It wasn’t so long ago that we were all anticipating with a little trepidation Y2K. Would the world blow up, would our technology spontaneously combust, and would we all get used to writing a two at the beginning of the year on our cheques?
It’s incredible to think that was 20 years ago. So much has changed – the rise of the internet, social media including Instagram & Facebook, and the iPhone with its interactive platforms connecting us all. Fashion trends seen on the street are seen in the palms of our hands almost instantly. Anyone has the power to become a style icon or internet star.
We are oversaturated with content – ideas for how to wear the latest trends, cook our food, enhance our environments at home, where to travel, eat, and keep us all in search of the perfect Instagram moment. If its not on Instagram, did it really happen?
Let take a walk down fashion/memory lane for a look at the Top trends from 2010-2019 from Instagram. The trends that defined the decade and perhaps will be the trends in the decades to come that get reimagined and reinterpreted.
Before this decade leggings, sweatshirts and running shoes were saved for the gym, long-haul travel and comfort around home. Now, athleisure is not only accepted, you will find elements of athleisure in almost all designer’s collections.
This season we had sweatshirts from Dries Van Noten, leggings from Stella McCartney and runners from Adidas. Cambio pants with athletic stripes down the side, zip up cashmere hoodies from Repeat Cashmere and Luisa Cerano kept us sporty and in style at the same time.
Puppies, babies, mini hamburgers —everything is cuter when its smaller, even handbags. Women across the globe have traded in their carry-all bags for the micro bag and the belt bag. Smaller versions of the classics have forced women to carry less – a lipstick, credit card, phone and keys are the bare necessities, and basically the only things that will fit in these bags. This season the micro Boyy bag and the belt bags from Nancy Gonzalez have rounded out this trend.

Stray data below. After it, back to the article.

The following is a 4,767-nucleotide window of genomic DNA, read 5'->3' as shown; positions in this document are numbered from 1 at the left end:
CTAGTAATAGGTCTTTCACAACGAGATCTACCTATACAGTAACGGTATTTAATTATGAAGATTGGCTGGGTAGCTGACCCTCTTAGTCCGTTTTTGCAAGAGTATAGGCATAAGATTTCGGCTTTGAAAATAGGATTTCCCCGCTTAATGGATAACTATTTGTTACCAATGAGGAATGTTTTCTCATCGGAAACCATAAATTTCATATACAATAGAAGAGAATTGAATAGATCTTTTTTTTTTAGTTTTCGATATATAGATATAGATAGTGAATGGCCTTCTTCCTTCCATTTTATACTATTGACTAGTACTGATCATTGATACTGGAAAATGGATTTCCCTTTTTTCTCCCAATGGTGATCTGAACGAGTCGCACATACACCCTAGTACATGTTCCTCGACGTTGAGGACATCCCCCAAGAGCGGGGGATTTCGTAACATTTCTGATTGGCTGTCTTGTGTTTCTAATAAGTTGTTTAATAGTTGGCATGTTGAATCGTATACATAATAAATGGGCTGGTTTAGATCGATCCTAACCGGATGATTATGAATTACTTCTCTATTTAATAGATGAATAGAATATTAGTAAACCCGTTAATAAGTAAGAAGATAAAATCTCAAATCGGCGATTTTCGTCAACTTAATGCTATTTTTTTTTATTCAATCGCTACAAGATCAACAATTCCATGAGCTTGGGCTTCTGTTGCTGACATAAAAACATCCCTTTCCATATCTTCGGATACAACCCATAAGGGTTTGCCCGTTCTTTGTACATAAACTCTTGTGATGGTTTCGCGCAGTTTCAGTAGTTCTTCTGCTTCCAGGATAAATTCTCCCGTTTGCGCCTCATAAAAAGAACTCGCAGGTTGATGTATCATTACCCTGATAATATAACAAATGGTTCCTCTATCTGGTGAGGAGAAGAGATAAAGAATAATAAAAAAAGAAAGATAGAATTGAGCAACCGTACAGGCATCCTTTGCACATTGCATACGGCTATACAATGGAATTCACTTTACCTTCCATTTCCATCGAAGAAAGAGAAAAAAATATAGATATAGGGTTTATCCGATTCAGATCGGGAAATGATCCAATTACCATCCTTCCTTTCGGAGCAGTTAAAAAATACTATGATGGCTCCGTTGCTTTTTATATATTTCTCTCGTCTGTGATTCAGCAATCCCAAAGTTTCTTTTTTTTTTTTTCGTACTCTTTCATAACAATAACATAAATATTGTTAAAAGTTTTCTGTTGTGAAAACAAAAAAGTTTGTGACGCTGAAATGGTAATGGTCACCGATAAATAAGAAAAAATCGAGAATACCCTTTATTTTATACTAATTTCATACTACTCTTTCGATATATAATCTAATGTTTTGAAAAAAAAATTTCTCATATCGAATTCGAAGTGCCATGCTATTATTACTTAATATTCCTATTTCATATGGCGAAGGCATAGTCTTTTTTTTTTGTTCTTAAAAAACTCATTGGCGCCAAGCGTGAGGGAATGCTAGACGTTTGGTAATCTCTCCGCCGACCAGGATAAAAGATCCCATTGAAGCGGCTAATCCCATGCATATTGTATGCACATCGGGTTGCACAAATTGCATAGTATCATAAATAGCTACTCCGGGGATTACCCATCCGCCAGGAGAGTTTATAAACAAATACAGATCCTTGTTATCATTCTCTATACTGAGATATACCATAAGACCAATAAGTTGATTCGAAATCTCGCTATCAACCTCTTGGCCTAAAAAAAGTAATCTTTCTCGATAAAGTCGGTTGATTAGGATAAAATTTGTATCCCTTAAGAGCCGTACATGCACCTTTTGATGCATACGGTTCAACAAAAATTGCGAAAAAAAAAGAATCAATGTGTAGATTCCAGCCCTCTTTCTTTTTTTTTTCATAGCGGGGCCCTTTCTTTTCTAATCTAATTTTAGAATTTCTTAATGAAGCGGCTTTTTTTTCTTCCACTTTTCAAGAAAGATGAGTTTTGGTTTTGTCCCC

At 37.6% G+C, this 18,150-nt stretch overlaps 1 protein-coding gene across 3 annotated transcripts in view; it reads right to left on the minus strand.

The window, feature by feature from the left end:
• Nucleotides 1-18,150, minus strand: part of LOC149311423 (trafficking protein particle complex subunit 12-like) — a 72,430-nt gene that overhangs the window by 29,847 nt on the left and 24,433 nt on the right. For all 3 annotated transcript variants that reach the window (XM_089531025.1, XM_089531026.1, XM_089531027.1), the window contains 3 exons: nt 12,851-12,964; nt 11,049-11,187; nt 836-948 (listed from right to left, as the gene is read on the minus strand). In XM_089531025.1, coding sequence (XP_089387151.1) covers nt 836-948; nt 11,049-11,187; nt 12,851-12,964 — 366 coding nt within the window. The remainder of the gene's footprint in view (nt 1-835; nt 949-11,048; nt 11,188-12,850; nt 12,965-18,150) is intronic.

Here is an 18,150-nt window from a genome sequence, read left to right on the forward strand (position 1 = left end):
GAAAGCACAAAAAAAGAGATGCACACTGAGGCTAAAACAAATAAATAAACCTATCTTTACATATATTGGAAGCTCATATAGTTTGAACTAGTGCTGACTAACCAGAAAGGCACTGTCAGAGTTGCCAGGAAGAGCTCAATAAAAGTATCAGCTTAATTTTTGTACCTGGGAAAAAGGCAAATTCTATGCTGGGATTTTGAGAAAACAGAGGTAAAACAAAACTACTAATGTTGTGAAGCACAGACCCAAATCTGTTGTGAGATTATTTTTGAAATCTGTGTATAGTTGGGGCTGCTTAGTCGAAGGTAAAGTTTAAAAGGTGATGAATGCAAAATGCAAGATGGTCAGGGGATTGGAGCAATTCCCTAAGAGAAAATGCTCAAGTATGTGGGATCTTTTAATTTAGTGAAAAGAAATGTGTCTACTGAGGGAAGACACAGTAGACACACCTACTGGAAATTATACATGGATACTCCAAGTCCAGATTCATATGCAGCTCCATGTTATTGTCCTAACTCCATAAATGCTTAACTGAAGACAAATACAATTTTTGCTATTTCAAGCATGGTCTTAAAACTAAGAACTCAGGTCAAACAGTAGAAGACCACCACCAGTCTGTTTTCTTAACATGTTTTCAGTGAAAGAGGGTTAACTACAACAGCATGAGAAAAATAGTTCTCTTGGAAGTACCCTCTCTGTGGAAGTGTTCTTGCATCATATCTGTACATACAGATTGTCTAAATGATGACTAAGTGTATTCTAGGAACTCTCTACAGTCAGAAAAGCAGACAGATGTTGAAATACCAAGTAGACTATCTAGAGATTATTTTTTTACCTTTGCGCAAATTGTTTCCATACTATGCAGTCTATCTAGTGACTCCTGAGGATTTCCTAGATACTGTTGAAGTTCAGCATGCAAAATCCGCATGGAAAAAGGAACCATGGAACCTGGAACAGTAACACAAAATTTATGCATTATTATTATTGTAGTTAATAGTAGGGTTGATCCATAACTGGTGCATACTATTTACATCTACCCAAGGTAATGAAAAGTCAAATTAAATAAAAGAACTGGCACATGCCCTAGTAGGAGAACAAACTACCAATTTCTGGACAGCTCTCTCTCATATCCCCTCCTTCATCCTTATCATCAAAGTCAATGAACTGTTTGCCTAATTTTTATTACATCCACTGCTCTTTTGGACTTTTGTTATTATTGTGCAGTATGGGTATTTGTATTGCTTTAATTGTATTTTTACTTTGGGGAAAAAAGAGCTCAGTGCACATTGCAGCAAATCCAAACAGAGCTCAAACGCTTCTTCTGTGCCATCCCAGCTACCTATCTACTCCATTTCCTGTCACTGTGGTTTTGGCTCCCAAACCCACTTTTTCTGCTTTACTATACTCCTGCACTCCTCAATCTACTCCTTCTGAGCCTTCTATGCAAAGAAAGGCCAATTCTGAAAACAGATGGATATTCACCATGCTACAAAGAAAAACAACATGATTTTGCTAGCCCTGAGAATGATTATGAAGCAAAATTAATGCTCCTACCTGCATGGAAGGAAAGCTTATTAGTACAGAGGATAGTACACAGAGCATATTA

Slogan Ts and hoodies entered the luxury goods universe this decade. Virgil Abloh and Demna Gvasalia led the charge with Off-White and Vetements. The trend filtered down into even some of the more classic brands. At Milli we saw this influence with Dorothee Schumacher, Zadig & Voltaire, Moschino and even Lanvin.
Two is often better than one – and when you marry two forces in the fashion industry you are destined for success. The advent of fashion collaborations started in the early 2000s with H&M and some of the world’s top fashion designers. Their first collaboration was with Karl Lagerfeld in 2004. Adidas by Stella McCartney combines her great design with the tried-and-true functionality of the brand.
Return of the ’90s
Trends are cyclical. They come and they go, and then they come back again often in a slightly refined and more edited form. At the time, the ’90s didn’t seem to have a defined style – yet in the rearview mirror so many of the trends of the past decades have this influence. Bright colours, high waisted jeans, more prominent shoulders all made their appearance on the street, on the runway and at Milli.
Fashion meets function in this trend. Drawing inspiration from bygone decades, the army pant, jackets with multiple pockets, drawstrings, hoods, zip out vests, weather proofing and practicality lead the way. From Brunello Cucinelli with cashmere cargo pants to Harvey Faircloth’s reimagined army jacket, utility meets fashion forward style.
Ethical and Sustainable Fashion
Global warming is real. Most people in their own way are making changes to their lives to do their part to help the environment. Whether it be ditching the straw, stepping away from Fast Fashion or looking for materials and brands that are produced ethically – we can all make a difference. From numerous collections with faux fur designs to Stella McCartney’s Adidas collection we are engaging with brands that are integrating ethical fabrics and processes in their efforts to bringing sustainable fashion to our everyday, stylish lives.